Philippine anti-terrorism law

PNP chief: We can’t use Anti-Terror Law to seize newspapers copies

Rambo Talabong
PNP chief: We can’t use Anti-Terror Law to seize newspapers copies

CONFISCATED. Police load Pinoy Weekly copies behind their vehicle

Pinoy Weekly photo

At least not yet. The Philippine National Police is waiting for the Implementing Rules and Regulations of the Anti-Terror Law before enforcing it.

After a squad of policemen seized hundreds of copies of a progressive news magazine in Bulacan, Philippine National Police (PNP) chief General Archie Gamboa sought to quell fears of authoritarianism.

In a press briefing on Monday, July 27, Gamboa said policemen from Bulacan should not have labeled the magazines of Pinoy Weekly as “subversive documents” and that they still could not use the Anti-Terror Law to prosecute its authors and publishers.

“Remember, after the appeal of RA 1700 (Anti-Subversion Act), there is no longer anything that is subversive,” Gamboa said.

He added: “On the context of the Anti-Terror Act, that still cannot be used as of now because there is still no Implementing Rules and Regulations.”

What does Gamboa mean?

The Anti-Subversion Act was a 1957-signed law that outlawed the Communist Party of the Philippines, and which eventually became the law of choice of dictator Ferdinand Marcos in prosecuting dissenters against his administration.

The law included subversion, as interpreted by the government, as basis for arrests, and included the confiscation of subversive documents. The law was repealed in 1992 with the passage of Republic Act no. 7636.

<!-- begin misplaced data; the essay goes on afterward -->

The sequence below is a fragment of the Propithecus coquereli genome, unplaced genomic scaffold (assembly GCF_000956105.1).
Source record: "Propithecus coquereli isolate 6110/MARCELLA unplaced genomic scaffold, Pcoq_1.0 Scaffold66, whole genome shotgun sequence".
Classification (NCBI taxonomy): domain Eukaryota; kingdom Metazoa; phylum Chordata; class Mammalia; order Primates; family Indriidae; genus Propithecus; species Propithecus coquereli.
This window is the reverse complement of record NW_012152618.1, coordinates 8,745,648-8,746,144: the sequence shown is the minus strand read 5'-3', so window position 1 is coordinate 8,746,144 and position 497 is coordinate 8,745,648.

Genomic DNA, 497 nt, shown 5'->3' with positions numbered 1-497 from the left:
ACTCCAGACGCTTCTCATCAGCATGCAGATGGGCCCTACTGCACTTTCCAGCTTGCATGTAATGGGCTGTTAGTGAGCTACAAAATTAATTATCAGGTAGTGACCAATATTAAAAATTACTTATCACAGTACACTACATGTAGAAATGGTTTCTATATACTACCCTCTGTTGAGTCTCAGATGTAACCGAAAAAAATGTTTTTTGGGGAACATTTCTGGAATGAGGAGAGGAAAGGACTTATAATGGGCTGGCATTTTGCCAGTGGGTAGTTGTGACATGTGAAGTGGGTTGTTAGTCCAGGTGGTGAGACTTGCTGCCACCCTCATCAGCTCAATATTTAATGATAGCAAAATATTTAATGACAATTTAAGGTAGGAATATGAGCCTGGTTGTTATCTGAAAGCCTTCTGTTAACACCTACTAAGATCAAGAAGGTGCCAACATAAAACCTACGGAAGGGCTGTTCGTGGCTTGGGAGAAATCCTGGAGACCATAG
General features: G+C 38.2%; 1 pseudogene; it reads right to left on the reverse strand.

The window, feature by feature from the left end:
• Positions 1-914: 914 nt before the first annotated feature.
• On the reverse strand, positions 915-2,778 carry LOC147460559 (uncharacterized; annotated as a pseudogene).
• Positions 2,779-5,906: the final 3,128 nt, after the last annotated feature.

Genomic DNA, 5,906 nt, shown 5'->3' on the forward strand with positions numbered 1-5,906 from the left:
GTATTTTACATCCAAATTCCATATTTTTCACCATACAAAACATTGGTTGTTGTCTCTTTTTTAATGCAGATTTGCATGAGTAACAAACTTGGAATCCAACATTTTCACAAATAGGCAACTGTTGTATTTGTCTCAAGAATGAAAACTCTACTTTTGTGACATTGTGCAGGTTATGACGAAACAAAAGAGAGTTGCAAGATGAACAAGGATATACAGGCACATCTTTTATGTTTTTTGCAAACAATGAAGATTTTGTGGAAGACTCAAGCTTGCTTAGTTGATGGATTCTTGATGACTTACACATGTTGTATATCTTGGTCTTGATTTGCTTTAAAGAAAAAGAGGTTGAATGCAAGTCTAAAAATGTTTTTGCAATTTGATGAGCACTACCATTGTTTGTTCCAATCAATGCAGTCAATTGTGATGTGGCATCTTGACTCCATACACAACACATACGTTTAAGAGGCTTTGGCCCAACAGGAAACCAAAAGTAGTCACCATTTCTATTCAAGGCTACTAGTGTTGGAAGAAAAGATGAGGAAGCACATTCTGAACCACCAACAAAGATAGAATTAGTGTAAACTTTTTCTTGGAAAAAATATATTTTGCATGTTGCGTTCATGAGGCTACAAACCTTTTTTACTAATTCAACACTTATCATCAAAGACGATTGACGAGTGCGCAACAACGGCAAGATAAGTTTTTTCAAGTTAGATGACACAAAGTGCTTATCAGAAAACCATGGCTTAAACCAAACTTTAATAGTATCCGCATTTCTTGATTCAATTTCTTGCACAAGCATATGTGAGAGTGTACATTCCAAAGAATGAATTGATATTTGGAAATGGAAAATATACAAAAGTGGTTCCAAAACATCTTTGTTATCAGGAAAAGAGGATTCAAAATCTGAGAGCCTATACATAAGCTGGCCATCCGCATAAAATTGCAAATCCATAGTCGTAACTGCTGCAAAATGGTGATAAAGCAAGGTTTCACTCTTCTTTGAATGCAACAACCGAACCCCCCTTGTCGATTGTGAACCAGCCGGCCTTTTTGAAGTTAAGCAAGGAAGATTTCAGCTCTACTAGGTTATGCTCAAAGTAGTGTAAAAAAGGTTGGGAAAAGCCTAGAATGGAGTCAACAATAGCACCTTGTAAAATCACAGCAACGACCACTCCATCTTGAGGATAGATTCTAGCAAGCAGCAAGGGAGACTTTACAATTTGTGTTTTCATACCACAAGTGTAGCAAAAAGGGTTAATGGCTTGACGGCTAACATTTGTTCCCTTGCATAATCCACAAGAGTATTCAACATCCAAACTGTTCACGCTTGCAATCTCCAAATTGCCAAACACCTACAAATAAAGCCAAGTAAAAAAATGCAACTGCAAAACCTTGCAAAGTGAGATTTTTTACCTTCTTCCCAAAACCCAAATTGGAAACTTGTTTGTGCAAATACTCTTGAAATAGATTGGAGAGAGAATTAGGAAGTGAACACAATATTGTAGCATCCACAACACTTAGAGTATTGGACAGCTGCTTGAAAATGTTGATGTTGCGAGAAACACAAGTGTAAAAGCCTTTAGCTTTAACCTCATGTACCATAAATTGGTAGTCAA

Gamboa did not elaborate on what laws the police could file against Pinoy Weekly.

The new anti-subversion law?

Now, the PNP is waiting for the Implementing Rules and Regulations of the Anti-Terror Law, which has been described by human rights activists as a reincarnation of the Anti-Subversion Act.

For one, showing of dissent, such as protests, can be acts of terrorism under the new law if they are found with an intent “to cause death or serious physical harm to a person, to endanger a person’s life, or to create a serious risk to public safety,” according to the contested Section 4.

Aside from the new law, the Philippine government has been aggressively using the country’s libel and cyber libel laws against critics and journalists even during the pandemic. – Rappler.com

Rambo Talabong

Rambo Talabong covers the House of Representatives and local governments for Rappler. Prior to this, he covered security and crime. He was named Jaime V. Ongpin Fellow in 2019 for his reporting on President Rodrigo Duterte’s war on drugs. In 2021, he was selected as a journalism fellow by the Fellowships at Auschwitz for the Study of Professional Ethics.